Happiness is a vacuum cleaner and iron for the last place in Britain to get mains electricity

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The Independent Online

Julie Hutchings switched on the lights in her kitchen yesterday. Then she switched them off. And on and off again. The vacuum cleaner was next, followed by the iron, the cooker and the television. Declaring it "fantastic", she did it all over again, for the cameras.

Mrs Hutchings, 44, and her family could finally luxuriate in the bliss of domestic appliances, powered by an unrestricted commodity taken for granted by the rest of the population. It's called electricity.

Yesterday, the modern world caught up with the 30-odd inhabitants of the beautiful wooded valley of Cwm Brefi, a peaceful fold of the Cambrian mountains in west Wales. The Hutchings smallholding became the first property to have power in the last settlement in the United Kingdom to be connected to the National Grid.

Four generations of Hutchings were on hand to watch. And, as this is the modern world, the media was there to record the moment.

As the electrician Gareth Jones connected the last bits of wiring, tensions ran high: the crew from Sky was worried that the moment might not coincide with its plans for a live transmission. Mrs Hutchings' husband, Graham, said that, since the valley had waited half a century, Sky could wait a bit longer. At 1.20pm, Mr Jones put away his pliers and said: "It's ready." Mrs Hutchings switched on the kitchen lights. Nothing happened. A second attempt worked and Mrs Hutchings said she was "really pleased, chuffed actually".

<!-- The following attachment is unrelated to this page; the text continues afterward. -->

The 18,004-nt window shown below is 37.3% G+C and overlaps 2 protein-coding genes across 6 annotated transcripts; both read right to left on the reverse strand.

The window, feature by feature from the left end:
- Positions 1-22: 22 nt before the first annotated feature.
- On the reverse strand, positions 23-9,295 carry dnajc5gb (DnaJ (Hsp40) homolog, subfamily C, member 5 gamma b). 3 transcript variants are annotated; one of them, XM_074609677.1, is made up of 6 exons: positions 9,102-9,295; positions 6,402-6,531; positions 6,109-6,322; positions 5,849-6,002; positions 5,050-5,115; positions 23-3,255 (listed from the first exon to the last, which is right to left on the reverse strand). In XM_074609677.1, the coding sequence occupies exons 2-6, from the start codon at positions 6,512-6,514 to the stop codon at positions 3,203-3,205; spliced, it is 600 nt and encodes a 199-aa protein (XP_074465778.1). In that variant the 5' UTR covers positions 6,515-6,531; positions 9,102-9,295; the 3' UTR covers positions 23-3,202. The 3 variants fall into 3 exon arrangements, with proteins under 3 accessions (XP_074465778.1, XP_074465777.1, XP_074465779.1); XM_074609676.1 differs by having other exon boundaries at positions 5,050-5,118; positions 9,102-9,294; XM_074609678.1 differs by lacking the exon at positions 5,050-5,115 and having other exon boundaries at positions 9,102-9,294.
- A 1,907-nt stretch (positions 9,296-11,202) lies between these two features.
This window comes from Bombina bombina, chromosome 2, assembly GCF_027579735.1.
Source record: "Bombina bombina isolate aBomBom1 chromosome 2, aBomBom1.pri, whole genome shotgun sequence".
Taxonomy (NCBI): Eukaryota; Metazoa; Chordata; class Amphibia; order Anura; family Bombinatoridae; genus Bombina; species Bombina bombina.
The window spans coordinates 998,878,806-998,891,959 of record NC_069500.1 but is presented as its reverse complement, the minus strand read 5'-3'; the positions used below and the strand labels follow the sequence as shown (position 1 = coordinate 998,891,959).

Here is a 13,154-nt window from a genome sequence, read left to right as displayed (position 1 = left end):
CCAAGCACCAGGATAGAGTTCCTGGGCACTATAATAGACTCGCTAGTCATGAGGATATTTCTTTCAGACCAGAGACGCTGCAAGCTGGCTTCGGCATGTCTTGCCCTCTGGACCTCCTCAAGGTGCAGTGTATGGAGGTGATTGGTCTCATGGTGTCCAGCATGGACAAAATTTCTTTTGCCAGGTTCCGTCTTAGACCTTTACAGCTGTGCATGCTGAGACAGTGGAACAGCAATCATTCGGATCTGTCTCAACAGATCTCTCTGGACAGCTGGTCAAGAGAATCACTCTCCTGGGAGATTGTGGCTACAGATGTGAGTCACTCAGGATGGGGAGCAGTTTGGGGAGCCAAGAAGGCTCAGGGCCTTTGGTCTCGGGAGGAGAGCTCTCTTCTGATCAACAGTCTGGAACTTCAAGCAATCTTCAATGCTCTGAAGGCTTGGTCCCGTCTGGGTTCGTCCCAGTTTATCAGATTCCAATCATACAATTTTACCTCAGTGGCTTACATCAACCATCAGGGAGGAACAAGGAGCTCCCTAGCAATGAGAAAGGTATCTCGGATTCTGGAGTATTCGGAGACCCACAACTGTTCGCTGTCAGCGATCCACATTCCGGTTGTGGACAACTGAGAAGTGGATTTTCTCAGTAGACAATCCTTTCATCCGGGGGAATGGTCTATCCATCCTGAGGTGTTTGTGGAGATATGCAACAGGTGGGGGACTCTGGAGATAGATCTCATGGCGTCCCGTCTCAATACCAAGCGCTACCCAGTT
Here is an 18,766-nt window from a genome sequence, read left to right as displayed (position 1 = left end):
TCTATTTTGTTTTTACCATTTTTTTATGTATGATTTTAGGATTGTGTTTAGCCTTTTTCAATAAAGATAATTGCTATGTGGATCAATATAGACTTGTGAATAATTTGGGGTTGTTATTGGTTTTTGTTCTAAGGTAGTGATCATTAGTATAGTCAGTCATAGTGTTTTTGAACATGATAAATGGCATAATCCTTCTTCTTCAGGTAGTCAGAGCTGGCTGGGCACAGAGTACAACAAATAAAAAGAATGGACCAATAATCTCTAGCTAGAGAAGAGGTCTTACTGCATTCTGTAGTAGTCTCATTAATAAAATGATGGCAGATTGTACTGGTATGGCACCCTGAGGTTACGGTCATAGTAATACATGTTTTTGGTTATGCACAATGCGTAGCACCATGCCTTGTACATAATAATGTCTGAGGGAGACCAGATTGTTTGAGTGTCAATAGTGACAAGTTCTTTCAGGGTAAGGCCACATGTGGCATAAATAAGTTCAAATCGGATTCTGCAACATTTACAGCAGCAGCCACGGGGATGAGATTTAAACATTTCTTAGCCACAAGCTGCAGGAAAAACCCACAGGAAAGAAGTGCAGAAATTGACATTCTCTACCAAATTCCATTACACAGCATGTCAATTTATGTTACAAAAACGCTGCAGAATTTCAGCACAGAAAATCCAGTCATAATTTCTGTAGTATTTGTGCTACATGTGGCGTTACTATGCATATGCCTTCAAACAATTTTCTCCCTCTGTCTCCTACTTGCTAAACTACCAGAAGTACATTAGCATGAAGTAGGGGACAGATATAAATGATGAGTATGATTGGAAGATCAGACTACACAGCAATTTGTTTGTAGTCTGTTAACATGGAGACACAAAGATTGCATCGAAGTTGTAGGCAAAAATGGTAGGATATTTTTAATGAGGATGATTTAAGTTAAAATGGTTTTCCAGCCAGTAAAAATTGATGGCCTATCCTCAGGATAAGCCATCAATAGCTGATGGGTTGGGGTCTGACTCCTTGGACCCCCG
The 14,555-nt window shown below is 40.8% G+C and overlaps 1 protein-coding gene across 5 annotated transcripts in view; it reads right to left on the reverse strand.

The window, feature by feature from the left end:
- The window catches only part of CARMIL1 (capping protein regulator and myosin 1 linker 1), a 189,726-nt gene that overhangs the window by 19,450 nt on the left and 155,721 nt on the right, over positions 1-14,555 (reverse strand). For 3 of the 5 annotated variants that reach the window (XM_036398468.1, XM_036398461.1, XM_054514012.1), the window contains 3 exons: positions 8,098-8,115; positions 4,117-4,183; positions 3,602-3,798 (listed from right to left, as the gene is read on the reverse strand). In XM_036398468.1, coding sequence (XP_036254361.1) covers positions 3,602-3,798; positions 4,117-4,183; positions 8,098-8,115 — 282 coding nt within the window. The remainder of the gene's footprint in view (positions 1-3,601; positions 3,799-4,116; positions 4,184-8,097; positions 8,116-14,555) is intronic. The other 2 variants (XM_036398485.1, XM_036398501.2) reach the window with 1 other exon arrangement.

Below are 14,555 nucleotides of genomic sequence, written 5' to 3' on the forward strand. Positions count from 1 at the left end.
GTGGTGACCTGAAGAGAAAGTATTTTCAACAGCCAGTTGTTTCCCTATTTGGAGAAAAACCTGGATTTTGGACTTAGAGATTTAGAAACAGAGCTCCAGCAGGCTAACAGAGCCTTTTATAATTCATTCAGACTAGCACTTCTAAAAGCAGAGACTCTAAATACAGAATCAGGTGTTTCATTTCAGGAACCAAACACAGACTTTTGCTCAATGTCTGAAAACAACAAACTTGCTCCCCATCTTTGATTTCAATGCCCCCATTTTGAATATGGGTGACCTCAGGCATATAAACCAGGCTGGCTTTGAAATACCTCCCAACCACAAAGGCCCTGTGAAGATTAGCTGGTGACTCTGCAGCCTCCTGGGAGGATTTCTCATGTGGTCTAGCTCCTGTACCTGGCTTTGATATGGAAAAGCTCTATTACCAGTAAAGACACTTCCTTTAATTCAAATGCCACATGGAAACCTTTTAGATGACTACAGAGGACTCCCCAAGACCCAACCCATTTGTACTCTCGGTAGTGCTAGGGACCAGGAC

It had been a long time coming. Although work on the National Grid began in the early years of the 20th century, mains power did not reach the area until the early 1950s. Somehow Cwm Brefi was passed over and it became too expensive to lay the poles and cables across a countryside of steep hills and thick woods. So the locals continued with their combination of generators and bottled gas,.

Mrs Hutchings probably knows more about the relative wattages of her electrical appliances than most. She said: "We get about 4 kilowatts from the generator, or Genny, as we call her. The deep freeze has to take priority, that's 2kW, and we juggle all the rest of them. I couldn't have the vacuum cleaner on at the same time as the washing machine."

Her husband, a carpenter, couldn't run his power tools at the same time as any other appliances. Their son, Patrick, 16, found it difficult to get enough time to revise for his exams on the computer he bought himself; when the generator caused a power surge it damaged the hard drive.

Four years ago the people in the valley, led by Mrs Hutchings, began a campaign to be connected to the National Grid but were told by the power company, Western Power Distribution, that the demand from 11 properties could not justify the costs. So they sought help from the Welsh Development Agency and, with a local community group, helped the Welsh Assembly to obtain a £250,000 grant from the European Union.

Each household had to contribute £5,000. Eight weeks ago, work began to run the cable from Llanddewi-Brefi, the village near by, via 190 poles, strung out along the hillsides. Trenches take the lines to individual properties including, right at the head of the valley, Tyn Cornel, a youth hostel, which has relied entirely on bottled gas and open fires.

At the Hutchings home, Mrs Hutchings' mother, Norma, made tea for everyone, although not from an electric kettle, and Mrs Hutchings said she was looking forward to unrestricted cleaning andusing e-mail. "I think that we have managed to get along OK, and in some ways you might think it wrong that we are so desperate to have all the modern conveniences up here.

"But I hate to think of our children or grandchildren wanting to leave because they couldn't get access to e-mail or use the television when they wanted. So maybe it is actually a good thing, because it will help keep the community together.'' She confessed a small sadness that the family would no longer rely on Genny.

Her stepfather, Harold Davis, a sprightly 82, will also be spared his daily job for the past 15 years of cleaning it. Still, he wasn't unhappy because he had a new job. Beaming at a large, white appliance on the kitchen counter, he announced: "I've bought a breadmaker."